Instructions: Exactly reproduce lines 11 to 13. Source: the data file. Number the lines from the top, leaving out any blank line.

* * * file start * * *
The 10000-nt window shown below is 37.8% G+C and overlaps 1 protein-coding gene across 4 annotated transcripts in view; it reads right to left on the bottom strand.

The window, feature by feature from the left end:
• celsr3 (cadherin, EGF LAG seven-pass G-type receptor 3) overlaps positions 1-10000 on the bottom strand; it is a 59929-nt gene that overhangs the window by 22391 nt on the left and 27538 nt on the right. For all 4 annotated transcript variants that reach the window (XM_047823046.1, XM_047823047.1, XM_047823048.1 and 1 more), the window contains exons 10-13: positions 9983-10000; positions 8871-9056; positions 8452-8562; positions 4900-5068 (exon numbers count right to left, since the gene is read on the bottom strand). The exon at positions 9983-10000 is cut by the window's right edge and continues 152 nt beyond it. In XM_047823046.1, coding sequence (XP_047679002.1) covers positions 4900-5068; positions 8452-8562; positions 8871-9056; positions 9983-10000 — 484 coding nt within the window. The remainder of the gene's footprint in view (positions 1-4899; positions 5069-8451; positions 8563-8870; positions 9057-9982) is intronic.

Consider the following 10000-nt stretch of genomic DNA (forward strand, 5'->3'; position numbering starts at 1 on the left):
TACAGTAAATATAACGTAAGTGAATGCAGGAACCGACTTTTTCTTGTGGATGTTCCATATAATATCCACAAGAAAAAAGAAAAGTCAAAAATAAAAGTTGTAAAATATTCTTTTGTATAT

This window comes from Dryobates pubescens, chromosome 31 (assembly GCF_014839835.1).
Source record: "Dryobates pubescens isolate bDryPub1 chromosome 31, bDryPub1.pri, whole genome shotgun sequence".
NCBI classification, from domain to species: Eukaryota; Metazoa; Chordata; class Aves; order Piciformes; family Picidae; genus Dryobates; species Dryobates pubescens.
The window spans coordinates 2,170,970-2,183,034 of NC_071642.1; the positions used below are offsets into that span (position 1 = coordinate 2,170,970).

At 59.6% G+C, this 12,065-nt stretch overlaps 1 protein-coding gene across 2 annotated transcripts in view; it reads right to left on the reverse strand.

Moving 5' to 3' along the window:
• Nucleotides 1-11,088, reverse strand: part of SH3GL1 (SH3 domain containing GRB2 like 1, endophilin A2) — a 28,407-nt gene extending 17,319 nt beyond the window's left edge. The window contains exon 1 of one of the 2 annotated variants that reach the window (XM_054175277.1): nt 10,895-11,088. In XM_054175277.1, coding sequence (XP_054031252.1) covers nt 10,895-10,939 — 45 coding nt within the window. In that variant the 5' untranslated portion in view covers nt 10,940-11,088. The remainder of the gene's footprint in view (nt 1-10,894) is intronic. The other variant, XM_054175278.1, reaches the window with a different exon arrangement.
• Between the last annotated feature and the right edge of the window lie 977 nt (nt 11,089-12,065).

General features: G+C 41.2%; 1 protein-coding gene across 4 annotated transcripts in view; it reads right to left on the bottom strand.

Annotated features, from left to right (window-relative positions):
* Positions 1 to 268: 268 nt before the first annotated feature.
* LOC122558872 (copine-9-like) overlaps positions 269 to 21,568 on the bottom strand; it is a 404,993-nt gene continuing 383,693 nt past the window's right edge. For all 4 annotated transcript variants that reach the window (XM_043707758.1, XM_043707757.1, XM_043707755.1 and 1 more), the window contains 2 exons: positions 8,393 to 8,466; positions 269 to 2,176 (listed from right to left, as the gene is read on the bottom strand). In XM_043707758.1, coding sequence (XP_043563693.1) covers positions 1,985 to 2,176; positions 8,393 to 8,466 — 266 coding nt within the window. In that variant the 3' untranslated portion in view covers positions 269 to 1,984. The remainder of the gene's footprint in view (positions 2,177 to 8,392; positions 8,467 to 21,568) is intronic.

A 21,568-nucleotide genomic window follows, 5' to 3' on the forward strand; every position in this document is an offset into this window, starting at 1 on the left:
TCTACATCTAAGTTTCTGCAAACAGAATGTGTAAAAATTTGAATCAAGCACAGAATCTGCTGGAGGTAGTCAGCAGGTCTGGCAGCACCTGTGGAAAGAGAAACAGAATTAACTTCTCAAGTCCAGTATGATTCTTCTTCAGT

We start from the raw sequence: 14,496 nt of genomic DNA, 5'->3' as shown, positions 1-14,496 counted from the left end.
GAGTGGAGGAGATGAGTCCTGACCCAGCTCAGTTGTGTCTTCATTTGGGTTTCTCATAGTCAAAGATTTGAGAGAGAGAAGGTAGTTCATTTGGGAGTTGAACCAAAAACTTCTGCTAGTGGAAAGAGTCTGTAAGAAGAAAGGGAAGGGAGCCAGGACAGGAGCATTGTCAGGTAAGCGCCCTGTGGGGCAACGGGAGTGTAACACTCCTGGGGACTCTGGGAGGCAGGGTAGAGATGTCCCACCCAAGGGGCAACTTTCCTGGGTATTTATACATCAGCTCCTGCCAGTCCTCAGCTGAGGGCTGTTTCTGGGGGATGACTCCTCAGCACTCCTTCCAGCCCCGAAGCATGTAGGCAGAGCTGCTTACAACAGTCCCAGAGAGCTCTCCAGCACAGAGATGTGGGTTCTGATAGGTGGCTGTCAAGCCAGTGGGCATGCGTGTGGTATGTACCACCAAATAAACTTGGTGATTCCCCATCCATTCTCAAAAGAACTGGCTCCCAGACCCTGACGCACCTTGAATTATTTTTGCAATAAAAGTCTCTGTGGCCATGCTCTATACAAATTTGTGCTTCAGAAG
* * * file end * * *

Moving 5' to 3' along the window:
• Nucleotides 1-11,088, reverse strand: part of SH3GL1 (SH3 domain containing GRB2 like 1, endophilin A2) — a 28,407-nt gene extending 17,319 nt beyond the window's left edge. The window contains exon 1 of one of the 2 annotated variants that reach the window (XM_054175277.1): nt 10,895-11,088. In XM_054175277.1, coding sequence (XP_054031252.1) covers nt 10,895-10,939 — 45 coding nt within the window. In that variant the 5' untranslated portion in view covers nt 10,940-11,088. The remainder of the gene's footprint in view (nt 1-10,894) is intronic. The other variant, XM_054175278.1, reaches the window with a different exon arrangement.
• Between the last annotated feature and the right edge of the window lie 977 nt (nt 11,089-12,065).